Thanks in advance.
  8. RaceTripper, Feb 17, 2011
    Last edited: Feb 17, 2011

    macrumors 68030


    I also use the ATV2 setting, which works for my iPad too. Using a external FW800 4 TB RAID 10 for storage.

    OP: Follow the link in Post #2. That process works really well, and is not hard to get setup.
  9. macrumors 65816

    You can rip and transcode simultaneously using the Handbrake-VLC combo (Handbrake uses VLC to break the encryption and then encodes the file - all seamlessly in one task). If you are ripping regular DVDs (not Blu Rays), just select the ATV2 preset in Handbrake and code away! Your files will look fantastic on your ATV, and come in at 1-2GBs, not 3-4.
  10. macrumors 68030


    I am just getting started and want to rip so that I have the best overall output that I can get from my DVD's so I never have to redo this process (not likely). The only difference I am planning on doing in their work flow is rip the DVD using something like Fairmount (DVD42) for Windows. Why? Well I have two windows desktop machines that my kids use for gaming (they are decently powerful) but are only used on the weekends. Thus during the week I'm going to convert them both into DVD ripping machines and store the resulting files onto an external 2TB drive I have. Then use the mac flow to re-encode from the VIDEO TS folders directly.

    Anyone see a problem with doing this?

    (I'm considering keeping the VIDEO TS folders after they are re-encoded on my 6TB NAS for backup, but then again, maybe not)
  11. mstrze, Feb 17, 2011
    Last edited: Feb 17, 2011

    macrumors 68000

    Although ripping and transcoding simultaneously is hell on your optical drive...compare 15 minutes or so to completely rip the files onto your hard drive to the 2 hours or more of spinning required if you encode directly from each disc.

    And RedElectro it really is easy. You will be up and running in less than 20 minutes. Process is this:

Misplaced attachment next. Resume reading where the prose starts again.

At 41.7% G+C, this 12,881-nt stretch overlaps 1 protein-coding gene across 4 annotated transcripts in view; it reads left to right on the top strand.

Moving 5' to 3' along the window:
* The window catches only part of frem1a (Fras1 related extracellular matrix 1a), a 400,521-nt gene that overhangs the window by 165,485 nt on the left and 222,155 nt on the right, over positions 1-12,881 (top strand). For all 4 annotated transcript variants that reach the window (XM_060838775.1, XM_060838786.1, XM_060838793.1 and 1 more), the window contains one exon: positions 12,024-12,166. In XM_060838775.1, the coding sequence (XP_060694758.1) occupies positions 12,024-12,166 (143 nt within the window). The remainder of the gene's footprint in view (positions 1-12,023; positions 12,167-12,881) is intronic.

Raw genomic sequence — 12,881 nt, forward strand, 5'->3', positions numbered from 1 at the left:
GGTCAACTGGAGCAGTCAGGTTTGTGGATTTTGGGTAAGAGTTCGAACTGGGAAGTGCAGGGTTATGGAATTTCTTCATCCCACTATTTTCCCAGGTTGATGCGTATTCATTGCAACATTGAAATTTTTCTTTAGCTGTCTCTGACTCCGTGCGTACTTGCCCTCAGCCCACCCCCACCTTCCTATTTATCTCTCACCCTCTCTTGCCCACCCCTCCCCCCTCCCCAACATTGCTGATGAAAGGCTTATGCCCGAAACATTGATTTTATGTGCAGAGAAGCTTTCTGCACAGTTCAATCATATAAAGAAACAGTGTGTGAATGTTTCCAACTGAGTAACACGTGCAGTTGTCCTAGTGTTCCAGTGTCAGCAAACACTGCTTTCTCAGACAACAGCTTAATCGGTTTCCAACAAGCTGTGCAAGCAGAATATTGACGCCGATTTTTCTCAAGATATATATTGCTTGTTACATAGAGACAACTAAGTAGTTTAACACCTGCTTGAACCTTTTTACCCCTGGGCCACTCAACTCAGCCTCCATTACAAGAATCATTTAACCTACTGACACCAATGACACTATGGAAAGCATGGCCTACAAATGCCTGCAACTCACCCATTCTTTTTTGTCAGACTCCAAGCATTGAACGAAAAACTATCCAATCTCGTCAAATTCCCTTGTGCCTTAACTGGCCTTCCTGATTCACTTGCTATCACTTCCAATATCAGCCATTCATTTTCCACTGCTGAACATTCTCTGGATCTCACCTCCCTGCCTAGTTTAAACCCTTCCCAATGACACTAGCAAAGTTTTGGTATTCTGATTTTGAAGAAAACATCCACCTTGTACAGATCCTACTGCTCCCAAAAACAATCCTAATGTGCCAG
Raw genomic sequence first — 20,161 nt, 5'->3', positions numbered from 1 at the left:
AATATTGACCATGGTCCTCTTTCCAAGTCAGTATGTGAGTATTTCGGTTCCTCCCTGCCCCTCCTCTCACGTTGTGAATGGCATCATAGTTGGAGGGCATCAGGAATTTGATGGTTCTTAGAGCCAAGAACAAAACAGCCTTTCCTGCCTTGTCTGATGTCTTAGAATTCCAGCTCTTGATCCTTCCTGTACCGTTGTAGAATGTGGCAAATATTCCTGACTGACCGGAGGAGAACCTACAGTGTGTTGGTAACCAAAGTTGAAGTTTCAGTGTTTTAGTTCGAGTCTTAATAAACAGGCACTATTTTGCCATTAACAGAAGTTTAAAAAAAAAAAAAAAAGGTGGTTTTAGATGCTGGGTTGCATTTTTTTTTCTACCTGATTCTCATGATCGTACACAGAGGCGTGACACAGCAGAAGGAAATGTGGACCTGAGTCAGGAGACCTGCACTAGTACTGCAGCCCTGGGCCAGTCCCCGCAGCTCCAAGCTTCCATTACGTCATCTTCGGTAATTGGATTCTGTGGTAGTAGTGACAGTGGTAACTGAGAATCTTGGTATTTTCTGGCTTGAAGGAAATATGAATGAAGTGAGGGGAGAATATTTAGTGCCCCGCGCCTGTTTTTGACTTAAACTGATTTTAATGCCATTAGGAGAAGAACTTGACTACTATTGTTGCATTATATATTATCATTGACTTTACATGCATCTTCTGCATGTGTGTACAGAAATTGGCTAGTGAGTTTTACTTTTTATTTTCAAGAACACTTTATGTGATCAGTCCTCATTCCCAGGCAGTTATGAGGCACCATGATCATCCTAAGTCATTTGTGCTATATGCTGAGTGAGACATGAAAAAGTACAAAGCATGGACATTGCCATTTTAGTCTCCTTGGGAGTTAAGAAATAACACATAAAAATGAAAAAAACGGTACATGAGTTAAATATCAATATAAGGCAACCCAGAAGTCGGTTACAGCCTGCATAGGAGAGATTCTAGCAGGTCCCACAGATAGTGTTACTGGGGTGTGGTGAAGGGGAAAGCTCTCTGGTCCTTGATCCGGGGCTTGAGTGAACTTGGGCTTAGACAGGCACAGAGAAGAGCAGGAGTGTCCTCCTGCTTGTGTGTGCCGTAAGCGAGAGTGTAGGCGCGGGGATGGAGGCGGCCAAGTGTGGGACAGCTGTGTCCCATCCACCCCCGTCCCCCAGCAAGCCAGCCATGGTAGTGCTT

1 Put in DVD
    2 Choose either TV or Movie
    3 It rips
    4 ejects DVD after 15-25 minutes

    (repeat above for multiple DVDs)

    Run a Service to rename the movies, choosing the correct name from a list (this automatically pulls all the artwork and necessary info to populate the iTunes description/actors/director...etc)

    Run a Service to encode all the movies/tv shows currently in the folder. (The process can be sceduled to run overnight or whenever you wish. )

    It can also automatically place the finished encodes into your iTunes library.

    It truly is worth it. It's going to be a big time saver for you I'd bet.
  12. macrumors regular

    I've got to admit that does sound easier. I might give it another go - I got somewhat confused midway through, but I'll try again with a quieter house! ;)

    I've already made the move to Handbrake and I actually prefer it to the paid software I was using before. It runs fine on the MacBook Pro, but it's aparently going to take 15 hours to encode "Saving Private Ryan" on the PowerMac G5! lol :eek:
  13. macrumors 68030

    From A Buick 8

    I started in October, so far I have ripped, encoded and added over 472 movies and 1,371 tv episodes.

    My process has been
    Rip with MTR or Ripit
    Encode with Handbrake ( movies ATV2 preset, TV shows high profile).
    Use identify2 to tag and add to iTunes.

    I have a 4TB ext FireWire drive, I have used 1.29 TB so far.

    A few of the DVD's I have used DVDFab on my windows laptop.
  14. macrumors 68030


    What is your reasoning behind using High Profile for TV when you use ATV2 for movies?
  15. macrumors 68030

    From A Buick 8

    I tried to use the ATV2 preset on TV shows, but on some older (not wide screen) TV shows the image had, what i can only describe and jagged or wavy look to it on some sceens. Was bad if the person was wearing a suit (pin stripe)or if there were vertical lines on the wall paper. I have some older black and white TV shows that also did not look right using the ATV2 preset.